Norwegian cities often have rich nature kept inside the cities, humble people, and a mix between Scandinavian tree houses and central European architecture in common. Besides some common denominators, each city has a special flare that isn't replicated anywhere else in Norway. You will see me describing the reason why I easily get hooked on Stavanger city. I'm not the only one to fall in love with the city and you will find out why shortly.
Close by, you'll discover the Pulpits rock Preikestolen hike and the Kjeragbolten hike
There's a reason we we're called the European capital of culture in 2008
Let's start with a history lesson in the old part of Stavanger. The best-preserved wood house settlement of northern Europe is in this part of the city. For you architecture travellers, this is something that won't be discovered by archaeologists very easily like the pyramids or Easter island since it is made of wood and it can easily disappear. Take the opportunity to study the iconic houses of old Norway.
South-west Norway has a common way of speaking and pronouncing the words. The Stavanger dialect is something in itself and can be hard to understand sometimes and the people speaking it takes a certain amount of pride in that. If you ask a person about the Stavanger dialect, they most likely have an opinion on it. Either they are fond of it or are disgusted by it. It takes a bit of effort to find someone who is indifferent to it. These issues are what Norwegians get caught up in. We even have a TV-show exploring the dialects of Norway called ''DIalektriket'' on NRK.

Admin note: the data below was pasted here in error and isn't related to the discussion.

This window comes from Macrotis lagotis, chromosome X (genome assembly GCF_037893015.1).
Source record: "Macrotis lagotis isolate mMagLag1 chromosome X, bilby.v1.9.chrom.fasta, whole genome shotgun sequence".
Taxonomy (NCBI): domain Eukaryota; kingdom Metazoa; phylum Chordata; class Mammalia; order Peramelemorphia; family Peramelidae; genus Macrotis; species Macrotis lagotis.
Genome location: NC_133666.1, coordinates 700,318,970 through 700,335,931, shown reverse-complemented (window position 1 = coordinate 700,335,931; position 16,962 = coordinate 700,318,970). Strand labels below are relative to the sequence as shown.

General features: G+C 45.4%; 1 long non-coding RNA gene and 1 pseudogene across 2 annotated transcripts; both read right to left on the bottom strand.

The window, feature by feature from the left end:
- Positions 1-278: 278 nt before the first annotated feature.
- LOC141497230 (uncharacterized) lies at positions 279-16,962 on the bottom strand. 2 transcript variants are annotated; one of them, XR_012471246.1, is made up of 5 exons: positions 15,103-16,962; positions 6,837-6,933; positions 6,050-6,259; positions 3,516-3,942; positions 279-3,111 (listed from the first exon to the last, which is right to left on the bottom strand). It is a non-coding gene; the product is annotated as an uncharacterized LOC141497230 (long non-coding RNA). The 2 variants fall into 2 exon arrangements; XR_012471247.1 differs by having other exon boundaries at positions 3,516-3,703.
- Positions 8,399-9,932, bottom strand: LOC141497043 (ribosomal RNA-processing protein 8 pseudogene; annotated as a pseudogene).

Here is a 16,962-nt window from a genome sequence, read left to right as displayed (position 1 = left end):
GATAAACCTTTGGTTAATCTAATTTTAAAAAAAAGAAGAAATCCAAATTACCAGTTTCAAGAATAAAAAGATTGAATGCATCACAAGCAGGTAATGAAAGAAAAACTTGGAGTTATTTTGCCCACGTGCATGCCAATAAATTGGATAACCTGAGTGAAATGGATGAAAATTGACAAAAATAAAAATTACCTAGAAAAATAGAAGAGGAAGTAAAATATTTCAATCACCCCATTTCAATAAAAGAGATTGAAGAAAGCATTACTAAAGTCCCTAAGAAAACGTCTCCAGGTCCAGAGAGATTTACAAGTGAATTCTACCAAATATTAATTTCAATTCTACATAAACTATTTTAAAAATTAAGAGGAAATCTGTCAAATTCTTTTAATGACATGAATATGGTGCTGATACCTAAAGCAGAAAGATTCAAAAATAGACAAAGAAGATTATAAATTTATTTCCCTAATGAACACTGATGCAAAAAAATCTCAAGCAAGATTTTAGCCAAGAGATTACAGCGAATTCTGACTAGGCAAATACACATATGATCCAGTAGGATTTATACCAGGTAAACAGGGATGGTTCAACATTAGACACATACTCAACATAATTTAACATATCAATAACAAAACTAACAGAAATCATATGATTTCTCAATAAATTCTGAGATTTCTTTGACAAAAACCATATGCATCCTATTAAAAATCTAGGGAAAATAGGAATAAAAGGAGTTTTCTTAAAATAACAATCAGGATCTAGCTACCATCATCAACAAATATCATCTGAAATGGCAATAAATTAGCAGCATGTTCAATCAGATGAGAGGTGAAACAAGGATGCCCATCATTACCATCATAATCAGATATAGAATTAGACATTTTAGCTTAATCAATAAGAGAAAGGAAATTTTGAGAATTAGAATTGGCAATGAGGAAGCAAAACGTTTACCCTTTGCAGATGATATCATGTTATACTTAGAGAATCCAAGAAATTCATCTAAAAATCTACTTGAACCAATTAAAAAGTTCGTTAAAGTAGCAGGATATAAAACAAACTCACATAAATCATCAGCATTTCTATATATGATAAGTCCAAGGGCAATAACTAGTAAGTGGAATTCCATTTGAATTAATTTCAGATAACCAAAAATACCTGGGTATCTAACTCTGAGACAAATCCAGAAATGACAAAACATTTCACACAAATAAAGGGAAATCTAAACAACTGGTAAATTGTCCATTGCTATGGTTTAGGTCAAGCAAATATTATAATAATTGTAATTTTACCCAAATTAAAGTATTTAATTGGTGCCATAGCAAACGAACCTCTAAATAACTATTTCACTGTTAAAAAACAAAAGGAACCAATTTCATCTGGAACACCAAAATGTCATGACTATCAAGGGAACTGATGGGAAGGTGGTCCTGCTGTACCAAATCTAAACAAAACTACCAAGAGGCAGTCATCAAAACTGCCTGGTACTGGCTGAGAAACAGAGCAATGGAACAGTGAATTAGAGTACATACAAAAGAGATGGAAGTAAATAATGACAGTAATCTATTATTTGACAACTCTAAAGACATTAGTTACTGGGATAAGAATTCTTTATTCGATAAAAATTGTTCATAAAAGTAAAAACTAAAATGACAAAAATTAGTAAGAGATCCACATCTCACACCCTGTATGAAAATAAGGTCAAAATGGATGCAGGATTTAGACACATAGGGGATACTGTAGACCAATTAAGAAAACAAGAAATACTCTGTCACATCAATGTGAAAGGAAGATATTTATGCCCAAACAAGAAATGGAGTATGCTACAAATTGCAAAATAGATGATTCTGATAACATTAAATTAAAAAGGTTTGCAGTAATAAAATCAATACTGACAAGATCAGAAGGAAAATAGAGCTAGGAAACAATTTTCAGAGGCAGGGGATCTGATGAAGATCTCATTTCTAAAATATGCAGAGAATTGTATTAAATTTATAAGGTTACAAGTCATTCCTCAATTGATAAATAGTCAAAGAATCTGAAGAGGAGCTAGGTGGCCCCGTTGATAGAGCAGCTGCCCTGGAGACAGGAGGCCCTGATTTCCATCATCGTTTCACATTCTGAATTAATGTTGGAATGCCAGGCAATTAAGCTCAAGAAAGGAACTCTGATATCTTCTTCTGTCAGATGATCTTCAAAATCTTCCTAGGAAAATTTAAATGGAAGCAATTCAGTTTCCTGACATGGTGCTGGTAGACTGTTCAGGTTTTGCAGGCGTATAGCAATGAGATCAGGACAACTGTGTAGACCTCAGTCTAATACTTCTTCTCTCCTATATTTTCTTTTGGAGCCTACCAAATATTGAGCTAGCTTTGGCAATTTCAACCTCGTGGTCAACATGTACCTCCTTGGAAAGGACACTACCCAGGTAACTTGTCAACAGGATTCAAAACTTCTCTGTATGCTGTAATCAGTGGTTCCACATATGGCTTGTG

Like anything worthwhile and important, our dialect is loathed by half of Norway
When I'm travelling to Barcelona or Macedonia and meet Norwegians, it's quite easy to recognize the Stavanger personality. Before we both figure out the other is Norwegian, the traits of a Stavanger girl or guy is easy to spot. When they speak their eccentric dialect there's no question where they come from. The personality is more colourful than most parts of Norway. They commonly have a peculiar interest. It could be Indy movie making, a model train fascination, or football card collecting and the like. Like the way of speaking, their personal self is well developed and significant.
A city gives you a certain amount of things, pubs, people, buildings, and theatres. The fun thing about Stavanger and a lot of Norwegian cities is that close by, they've got good hiking mountains, sports fields, and out of city events. A proud example is the majestic Preikestolen where Tom Cruise impossibly managed to survive in the newest Mission Impossible movie, which is close to you (1h 30m).
Stavanger is the oil capital of Norway and they have a museum dedicated to explaining the fascinating process from finding oil to distributing it to the rest of the world. Norway benefits a lot from the oil since we have few people and the oil-to-person ratio gives a lot of oil money for each person. The oil really changed Norway in the 80s and a lot of young people invested a little bit in the market and benefited a lot from it.
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